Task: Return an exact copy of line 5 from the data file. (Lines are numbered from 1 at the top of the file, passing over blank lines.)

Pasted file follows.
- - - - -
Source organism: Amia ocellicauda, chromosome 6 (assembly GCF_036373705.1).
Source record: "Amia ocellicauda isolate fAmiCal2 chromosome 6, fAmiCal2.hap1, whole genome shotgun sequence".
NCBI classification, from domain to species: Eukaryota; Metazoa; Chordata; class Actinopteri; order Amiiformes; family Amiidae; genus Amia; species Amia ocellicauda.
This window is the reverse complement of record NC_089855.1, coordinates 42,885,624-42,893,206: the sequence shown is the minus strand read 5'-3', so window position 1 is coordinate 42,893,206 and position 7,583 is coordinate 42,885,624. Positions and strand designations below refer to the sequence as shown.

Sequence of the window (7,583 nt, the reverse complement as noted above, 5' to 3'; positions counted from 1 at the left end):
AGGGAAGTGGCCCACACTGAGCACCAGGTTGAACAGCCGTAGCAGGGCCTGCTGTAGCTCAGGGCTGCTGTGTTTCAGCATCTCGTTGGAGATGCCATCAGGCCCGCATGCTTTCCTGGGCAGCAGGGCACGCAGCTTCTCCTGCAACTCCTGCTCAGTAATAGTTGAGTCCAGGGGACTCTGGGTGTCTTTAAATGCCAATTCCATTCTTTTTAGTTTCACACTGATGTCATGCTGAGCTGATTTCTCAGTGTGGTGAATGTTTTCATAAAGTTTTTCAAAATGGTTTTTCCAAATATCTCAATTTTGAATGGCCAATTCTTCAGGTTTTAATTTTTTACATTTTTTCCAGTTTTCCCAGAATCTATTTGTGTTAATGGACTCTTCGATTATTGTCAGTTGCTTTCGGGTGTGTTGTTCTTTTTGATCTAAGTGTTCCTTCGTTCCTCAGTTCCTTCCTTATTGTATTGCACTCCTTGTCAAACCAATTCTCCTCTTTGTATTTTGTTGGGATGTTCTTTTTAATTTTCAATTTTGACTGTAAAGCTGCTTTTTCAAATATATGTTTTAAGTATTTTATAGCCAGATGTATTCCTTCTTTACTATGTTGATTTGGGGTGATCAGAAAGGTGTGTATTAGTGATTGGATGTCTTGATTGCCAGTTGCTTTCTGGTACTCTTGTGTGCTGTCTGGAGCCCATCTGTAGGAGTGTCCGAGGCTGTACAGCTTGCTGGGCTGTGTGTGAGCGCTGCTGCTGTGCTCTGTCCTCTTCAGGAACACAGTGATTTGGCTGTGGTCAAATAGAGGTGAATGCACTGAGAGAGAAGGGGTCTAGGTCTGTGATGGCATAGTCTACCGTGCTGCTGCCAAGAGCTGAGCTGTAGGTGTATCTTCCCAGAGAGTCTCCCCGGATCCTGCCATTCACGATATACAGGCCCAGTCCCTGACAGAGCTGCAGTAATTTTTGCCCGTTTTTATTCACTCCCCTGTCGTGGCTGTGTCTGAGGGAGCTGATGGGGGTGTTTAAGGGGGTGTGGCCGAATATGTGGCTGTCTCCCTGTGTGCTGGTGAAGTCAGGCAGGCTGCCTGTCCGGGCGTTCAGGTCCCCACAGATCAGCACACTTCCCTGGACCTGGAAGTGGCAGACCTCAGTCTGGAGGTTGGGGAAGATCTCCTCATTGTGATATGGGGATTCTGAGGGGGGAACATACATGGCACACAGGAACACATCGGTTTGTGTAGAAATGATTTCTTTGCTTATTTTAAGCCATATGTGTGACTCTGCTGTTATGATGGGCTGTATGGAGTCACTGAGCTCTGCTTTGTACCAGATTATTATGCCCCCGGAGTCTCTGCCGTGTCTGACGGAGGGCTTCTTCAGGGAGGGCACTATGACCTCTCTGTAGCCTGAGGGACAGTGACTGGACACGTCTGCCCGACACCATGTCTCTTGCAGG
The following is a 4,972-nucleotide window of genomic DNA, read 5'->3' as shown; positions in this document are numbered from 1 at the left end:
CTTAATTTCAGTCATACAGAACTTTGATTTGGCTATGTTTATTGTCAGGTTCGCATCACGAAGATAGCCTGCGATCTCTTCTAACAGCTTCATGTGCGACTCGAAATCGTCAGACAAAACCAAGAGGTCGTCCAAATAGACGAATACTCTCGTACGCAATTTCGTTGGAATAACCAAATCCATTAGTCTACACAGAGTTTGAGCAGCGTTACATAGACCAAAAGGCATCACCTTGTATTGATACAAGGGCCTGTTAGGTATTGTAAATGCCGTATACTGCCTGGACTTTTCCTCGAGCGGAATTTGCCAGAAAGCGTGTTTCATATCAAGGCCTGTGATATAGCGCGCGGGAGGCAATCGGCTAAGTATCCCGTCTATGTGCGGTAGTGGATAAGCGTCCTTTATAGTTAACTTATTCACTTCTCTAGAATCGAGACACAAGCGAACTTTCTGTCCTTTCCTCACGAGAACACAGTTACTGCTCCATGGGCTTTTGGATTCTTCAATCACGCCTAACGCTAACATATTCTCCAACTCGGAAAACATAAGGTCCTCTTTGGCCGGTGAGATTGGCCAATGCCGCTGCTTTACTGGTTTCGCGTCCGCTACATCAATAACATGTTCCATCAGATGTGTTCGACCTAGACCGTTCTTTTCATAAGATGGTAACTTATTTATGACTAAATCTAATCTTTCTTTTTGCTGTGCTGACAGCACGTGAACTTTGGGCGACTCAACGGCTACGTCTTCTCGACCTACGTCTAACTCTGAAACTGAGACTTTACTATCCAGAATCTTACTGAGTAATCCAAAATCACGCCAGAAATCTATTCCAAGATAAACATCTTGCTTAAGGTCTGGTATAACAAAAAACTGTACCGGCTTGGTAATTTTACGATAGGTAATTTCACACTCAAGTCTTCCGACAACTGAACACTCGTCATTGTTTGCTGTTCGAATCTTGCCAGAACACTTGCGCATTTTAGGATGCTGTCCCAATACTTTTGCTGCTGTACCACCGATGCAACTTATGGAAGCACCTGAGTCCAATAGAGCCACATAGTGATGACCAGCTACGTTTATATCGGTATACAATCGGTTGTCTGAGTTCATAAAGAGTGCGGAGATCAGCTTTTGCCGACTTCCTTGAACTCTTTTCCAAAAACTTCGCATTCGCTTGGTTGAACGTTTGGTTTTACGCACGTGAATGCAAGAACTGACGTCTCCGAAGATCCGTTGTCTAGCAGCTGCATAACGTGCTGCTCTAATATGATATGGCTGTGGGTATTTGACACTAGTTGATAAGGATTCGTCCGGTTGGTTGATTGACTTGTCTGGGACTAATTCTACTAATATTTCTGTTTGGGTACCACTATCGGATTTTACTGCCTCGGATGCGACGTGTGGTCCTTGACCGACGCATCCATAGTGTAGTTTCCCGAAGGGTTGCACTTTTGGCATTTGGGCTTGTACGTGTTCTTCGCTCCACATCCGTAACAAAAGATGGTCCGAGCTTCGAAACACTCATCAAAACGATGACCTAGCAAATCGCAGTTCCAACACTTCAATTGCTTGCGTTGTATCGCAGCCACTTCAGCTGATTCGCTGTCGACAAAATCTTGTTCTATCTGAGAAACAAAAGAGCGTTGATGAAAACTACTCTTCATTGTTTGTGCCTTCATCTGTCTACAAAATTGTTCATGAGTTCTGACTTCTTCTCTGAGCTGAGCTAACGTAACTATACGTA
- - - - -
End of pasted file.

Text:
Sequence of the window (7,583 nt, the reverse complement as noted above, 5' to 3'; positions counted from 1 at the left end):